Support children’s well-being while balancing Extracurricular activities

Families with children are becoming increasingly busy, with playdates, swimming lessons, and weekend language programs occupying many schedules. While it is fantastic that you are allowing your children to pursue their passions, it is also critical to consider your child’s emotional and physical health.


Mother helping her kid with an extracurricular activities


What is children’s well-being?

The word “child well-being” is defined in many ways by different practitioners, researchers, and policymakers. The UNICEF definition of child well-being is frequently cited as a guide, and it encompasses a wide range of factors:

The true measure of a nation’s standing is; how well it attends to its children; their health and safety, their material security, their education and socialization, and their sense of being loved, valued and included in the families and societies in which they are born. (UNICEF, 2007). 

The UNICEF definition adopts an ecological perspective to child well-being, acknowledging that all childhood events contribute to a kid’s overall happiness. In a broad sense; well-being refers to the factors that influence a child’s happiness and satisfaction, and the factors that promote growth and development.

What are extracurricular activities?

An extracurricular activity (ECA), extra academic activity (EAA), or cultural activity is a student-led activity that occurs outside of the regular school, college, or university curriculum.

There are many benefits of extracurricular activities. Extracurricular activities help in the development of social skills, and the learning of how to work as part of a team to achieve a common objective. These activities allow your child to explore many areas of interest, gain self-confidence, develop leadership abilities, and improve grades while having fun!

Benefits of extracurricular activities:

  • Help in social skills and relationship-building.
  • Teach time management.
  • Allow to explore plethora of interests.
  • Developing self-esteem.

Excessive extracurricular activities that ‘dominate’ family life have a negative correlation with child development says a UK study published in the Sport, Education and Society Journal. While we all want our children to have a head start in life, we frequently overlook the importance of meaningful family time in favor of excessive extracurricular activities. Children should not be subjected to an unduly demanding schedule, and their mental health should always come first.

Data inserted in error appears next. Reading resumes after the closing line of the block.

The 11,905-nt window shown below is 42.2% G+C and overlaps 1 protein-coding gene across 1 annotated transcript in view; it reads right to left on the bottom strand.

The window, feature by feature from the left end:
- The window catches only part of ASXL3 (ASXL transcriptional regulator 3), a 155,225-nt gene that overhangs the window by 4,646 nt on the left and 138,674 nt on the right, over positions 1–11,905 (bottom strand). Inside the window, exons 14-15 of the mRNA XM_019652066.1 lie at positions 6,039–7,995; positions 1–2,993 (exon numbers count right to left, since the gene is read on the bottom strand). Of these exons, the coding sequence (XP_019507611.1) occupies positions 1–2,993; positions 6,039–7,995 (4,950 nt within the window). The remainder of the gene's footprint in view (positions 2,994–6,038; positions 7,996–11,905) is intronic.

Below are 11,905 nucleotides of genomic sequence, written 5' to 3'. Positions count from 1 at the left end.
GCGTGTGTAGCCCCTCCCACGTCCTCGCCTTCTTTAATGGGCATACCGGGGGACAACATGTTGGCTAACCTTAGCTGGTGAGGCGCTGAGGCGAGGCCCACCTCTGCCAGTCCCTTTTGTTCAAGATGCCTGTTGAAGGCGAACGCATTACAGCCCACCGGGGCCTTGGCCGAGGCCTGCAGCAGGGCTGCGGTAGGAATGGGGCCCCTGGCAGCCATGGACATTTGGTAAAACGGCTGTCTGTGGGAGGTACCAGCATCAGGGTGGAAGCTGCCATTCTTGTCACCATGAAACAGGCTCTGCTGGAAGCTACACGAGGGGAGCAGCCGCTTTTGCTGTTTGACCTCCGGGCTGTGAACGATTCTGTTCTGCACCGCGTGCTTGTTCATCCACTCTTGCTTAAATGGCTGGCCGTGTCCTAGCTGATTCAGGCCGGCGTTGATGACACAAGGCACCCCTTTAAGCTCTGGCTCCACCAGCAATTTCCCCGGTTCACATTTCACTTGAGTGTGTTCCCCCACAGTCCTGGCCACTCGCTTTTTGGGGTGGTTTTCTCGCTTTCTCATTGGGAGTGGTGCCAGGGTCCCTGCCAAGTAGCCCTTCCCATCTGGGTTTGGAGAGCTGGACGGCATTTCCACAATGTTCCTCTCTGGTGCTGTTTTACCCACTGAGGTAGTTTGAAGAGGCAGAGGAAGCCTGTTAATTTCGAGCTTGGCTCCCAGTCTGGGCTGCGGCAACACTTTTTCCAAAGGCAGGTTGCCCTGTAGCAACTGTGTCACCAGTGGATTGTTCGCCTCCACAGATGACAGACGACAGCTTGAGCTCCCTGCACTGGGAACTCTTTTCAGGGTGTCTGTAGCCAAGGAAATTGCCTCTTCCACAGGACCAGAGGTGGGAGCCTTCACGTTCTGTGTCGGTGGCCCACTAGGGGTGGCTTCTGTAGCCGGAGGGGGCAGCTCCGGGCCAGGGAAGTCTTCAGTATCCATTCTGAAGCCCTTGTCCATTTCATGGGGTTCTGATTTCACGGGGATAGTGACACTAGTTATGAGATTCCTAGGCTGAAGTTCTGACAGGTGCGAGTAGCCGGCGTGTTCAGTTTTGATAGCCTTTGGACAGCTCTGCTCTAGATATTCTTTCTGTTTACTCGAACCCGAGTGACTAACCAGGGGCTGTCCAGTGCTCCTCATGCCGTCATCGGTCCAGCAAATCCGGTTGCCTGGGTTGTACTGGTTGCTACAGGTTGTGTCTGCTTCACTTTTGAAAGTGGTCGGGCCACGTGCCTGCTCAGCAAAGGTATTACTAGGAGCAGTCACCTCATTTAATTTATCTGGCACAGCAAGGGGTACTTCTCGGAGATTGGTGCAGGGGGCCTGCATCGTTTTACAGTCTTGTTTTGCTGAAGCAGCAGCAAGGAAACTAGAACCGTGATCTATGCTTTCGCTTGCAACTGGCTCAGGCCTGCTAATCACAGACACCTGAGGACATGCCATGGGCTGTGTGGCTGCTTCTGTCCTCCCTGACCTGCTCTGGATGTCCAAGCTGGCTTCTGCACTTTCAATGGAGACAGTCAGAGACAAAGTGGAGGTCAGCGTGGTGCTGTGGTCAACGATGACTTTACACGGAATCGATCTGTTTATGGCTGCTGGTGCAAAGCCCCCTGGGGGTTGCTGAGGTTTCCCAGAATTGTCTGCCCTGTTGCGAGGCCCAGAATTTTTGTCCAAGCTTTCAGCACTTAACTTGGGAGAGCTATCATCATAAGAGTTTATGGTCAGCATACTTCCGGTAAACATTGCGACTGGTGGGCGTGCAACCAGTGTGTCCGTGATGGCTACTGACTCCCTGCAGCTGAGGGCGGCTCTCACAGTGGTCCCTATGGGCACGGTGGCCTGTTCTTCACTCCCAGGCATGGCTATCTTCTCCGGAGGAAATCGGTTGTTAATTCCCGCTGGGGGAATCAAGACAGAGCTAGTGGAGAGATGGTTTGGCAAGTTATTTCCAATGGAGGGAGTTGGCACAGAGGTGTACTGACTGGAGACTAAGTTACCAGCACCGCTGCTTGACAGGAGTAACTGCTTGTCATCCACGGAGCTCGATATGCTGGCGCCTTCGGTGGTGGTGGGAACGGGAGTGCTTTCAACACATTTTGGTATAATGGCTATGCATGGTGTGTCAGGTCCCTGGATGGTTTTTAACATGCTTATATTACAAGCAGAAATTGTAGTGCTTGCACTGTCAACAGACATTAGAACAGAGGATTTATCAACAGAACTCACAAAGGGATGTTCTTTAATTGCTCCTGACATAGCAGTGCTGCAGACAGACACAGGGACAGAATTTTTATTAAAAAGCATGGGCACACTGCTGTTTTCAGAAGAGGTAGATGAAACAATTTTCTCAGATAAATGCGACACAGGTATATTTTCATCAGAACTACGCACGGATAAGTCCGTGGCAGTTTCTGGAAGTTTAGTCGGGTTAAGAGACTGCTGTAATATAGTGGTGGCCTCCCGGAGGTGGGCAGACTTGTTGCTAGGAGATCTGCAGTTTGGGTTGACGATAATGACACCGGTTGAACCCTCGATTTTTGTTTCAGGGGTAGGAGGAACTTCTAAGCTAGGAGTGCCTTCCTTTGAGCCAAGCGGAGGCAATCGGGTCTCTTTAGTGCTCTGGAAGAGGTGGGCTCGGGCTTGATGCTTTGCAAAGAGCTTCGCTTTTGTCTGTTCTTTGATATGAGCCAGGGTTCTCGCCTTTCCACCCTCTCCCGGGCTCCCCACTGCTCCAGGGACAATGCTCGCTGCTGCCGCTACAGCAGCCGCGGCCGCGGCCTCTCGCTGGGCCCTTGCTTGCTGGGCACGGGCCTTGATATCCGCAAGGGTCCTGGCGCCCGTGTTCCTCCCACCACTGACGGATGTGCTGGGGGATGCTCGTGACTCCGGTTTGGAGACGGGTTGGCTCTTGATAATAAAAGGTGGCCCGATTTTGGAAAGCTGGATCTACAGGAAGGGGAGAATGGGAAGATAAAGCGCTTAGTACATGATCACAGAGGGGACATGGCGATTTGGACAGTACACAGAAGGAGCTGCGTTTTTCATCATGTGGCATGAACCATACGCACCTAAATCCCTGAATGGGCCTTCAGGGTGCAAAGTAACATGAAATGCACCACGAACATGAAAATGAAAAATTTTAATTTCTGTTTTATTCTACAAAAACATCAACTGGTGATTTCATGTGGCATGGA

How to support kid’s well-being while balancing extracurricular activities?

We can support children’s well-being in different ways, beginning with teaching your child about different emotions and how to recognize them. Learning to manage one’s emotions is one way for children to develop resilience. You can accomplish it by teaching them to recognize how different emotions affect them and to control their emotions healthily. You can help your child understand and manage their emotions by doing the following:

  • Act out emotions with them; such as excited, sad, or pleased, in an emotions game.
  • Teach your child how to calm down when they are experiencing powerful emotions, such as counting to ten or taking five deep breaths.
  • Discuss the feelings that characters in literature, television shows, and movies might be feeling. Look at ___, she looks sad on this page, for example. What makes you think she is sad?

Relationship development through quality time or physical attention, such as hugs, are other strategies to make them feel safe and secure. Children who have supportive relationships grow up to be more self-assured and secure members of society, with better mental health.

Allowing your child to make choices and supporting their judgments is a fantastic way to build resilience, independence, and decision-making at home. These choices could include what they want to wear to preschool, what they want to eat for lunch, or what book they want to read in the afternoon.


Kid enjoying an activity


Parents will, understandably, be worried about doing everything possible to improve their children’s well-being. Many factors linked to happiness are out of the control of individual families. Making time to spend as a family, eating meals together, ensuring that children are physically active, limiting non-homework screen time, and ensuring that children eat a good breakfast may all have the potential to improve children’s well-being.

While there is no right or a wrong number of extracurricular activities to participate in, you should regularly check in with your children to ensure that their opinions are heard. It will ensure that their extracurricular activities continue to pleasantly nourish their spirits while also reducing the risk of stress or overwhelm. Speak with and engage with your child’s educators and support system to find more ways to boost your child’s well-being.